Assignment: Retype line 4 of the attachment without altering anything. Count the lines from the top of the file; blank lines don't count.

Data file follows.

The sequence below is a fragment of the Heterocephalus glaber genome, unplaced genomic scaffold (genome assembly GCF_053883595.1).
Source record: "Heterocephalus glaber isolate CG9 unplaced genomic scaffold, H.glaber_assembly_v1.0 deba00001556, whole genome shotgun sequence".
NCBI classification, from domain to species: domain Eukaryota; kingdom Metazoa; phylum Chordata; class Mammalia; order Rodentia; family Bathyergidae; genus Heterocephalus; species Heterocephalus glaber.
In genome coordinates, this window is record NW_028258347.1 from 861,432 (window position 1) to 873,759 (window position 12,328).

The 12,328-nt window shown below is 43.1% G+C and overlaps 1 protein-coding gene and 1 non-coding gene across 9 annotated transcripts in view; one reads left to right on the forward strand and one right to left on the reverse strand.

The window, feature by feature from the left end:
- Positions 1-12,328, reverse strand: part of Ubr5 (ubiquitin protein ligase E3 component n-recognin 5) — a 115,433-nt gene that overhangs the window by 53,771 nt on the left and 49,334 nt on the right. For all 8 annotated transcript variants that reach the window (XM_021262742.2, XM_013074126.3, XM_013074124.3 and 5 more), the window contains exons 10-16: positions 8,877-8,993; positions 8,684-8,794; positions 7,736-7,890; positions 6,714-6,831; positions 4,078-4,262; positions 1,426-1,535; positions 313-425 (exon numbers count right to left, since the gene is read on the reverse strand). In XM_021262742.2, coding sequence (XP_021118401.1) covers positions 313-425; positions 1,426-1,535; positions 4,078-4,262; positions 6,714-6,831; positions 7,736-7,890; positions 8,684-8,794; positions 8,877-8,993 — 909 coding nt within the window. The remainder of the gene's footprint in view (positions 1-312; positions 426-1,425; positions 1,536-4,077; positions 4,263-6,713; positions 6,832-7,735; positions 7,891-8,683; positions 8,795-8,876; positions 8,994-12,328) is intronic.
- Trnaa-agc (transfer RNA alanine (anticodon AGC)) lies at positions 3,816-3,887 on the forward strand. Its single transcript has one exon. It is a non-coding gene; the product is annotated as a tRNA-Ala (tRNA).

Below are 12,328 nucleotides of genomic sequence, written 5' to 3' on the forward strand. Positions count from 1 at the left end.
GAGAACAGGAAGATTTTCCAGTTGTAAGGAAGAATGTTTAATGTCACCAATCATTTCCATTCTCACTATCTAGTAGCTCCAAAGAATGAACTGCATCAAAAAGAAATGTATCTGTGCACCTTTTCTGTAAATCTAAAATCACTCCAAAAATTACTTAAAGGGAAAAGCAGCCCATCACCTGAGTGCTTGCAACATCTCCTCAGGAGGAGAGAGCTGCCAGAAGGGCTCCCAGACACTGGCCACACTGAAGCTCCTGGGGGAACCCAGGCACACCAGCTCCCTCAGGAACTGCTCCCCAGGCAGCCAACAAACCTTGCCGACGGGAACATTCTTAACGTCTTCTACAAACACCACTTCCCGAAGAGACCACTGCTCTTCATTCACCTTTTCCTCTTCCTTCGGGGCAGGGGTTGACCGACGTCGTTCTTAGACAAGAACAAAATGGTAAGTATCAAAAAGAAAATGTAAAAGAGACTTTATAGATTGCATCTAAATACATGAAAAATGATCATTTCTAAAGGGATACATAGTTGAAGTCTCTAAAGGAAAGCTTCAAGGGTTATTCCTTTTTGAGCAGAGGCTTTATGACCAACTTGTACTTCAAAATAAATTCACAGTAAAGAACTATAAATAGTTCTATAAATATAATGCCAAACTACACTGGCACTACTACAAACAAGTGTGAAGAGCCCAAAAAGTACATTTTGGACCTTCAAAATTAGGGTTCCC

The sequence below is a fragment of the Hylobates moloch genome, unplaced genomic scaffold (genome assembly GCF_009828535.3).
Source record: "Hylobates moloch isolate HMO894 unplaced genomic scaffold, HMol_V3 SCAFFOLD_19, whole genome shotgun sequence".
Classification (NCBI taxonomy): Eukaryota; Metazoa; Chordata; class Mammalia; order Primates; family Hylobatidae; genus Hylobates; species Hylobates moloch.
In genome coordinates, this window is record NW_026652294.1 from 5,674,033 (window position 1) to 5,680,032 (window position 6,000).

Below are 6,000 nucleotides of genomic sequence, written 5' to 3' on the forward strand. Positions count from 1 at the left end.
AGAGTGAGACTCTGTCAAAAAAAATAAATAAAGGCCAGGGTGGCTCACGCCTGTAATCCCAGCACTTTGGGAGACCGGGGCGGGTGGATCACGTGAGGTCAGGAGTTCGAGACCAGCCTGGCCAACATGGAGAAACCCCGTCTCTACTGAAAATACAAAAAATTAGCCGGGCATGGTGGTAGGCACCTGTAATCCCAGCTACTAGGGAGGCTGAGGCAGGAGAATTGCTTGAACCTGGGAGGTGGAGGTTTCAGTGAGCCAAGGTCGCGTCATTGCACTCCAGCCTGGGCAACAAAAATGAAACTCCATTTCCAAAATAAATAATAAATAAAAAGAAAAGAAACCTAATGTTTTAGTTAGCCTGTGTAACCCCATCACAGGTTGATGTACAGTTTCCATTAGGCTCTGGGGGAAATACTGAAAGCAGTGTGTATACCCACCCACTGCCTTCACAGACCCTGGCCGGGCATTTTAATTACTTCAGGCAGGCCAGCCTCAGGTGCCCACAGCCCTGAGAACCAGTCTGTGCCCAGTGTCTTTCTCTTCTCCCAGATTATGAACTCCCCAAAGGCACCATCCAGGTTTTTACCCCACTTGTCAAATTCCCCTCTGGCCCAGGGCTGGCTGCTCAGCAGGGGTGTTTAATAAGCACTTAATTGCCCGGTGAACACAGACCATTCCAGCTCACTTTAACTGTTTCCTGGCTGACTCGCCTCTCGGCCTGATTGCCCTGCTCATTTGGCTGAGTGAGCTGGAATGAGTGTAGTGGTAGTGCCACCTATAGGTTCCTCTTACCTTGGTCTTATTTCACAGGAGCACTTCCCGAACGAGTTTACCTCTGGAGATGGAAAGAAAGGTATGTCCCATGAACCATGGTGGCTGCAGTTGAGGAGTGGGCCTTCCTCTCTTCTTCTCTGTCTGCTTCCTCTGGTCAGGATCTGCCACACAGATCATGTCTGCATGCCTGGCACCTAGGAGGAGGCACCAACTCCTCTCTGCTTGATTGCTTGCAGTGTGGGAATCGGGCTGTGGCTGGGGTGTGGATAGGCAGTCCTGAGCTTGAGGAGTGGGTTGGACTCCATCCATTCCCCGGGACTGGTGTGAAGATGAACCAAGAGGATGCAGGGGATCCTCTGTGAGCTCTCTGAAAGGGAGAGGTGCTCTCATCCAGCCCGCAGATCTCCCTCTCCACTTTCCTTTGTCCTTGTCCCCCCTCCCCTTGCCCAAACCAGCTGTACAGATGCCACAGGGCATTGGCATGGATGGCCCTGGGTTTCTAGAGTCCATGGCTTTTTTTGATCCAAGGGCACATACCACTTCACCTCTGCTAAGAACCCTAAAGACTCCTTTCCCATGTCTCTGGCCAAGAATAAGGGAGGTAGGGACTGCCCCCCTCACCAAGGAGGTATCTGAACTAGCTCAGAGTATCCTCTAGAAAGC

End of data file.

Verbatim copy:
In genome coordinates, this window is record NW_028258347.1 from 861,432 (window position 1) to 873,759 (window position 12,328).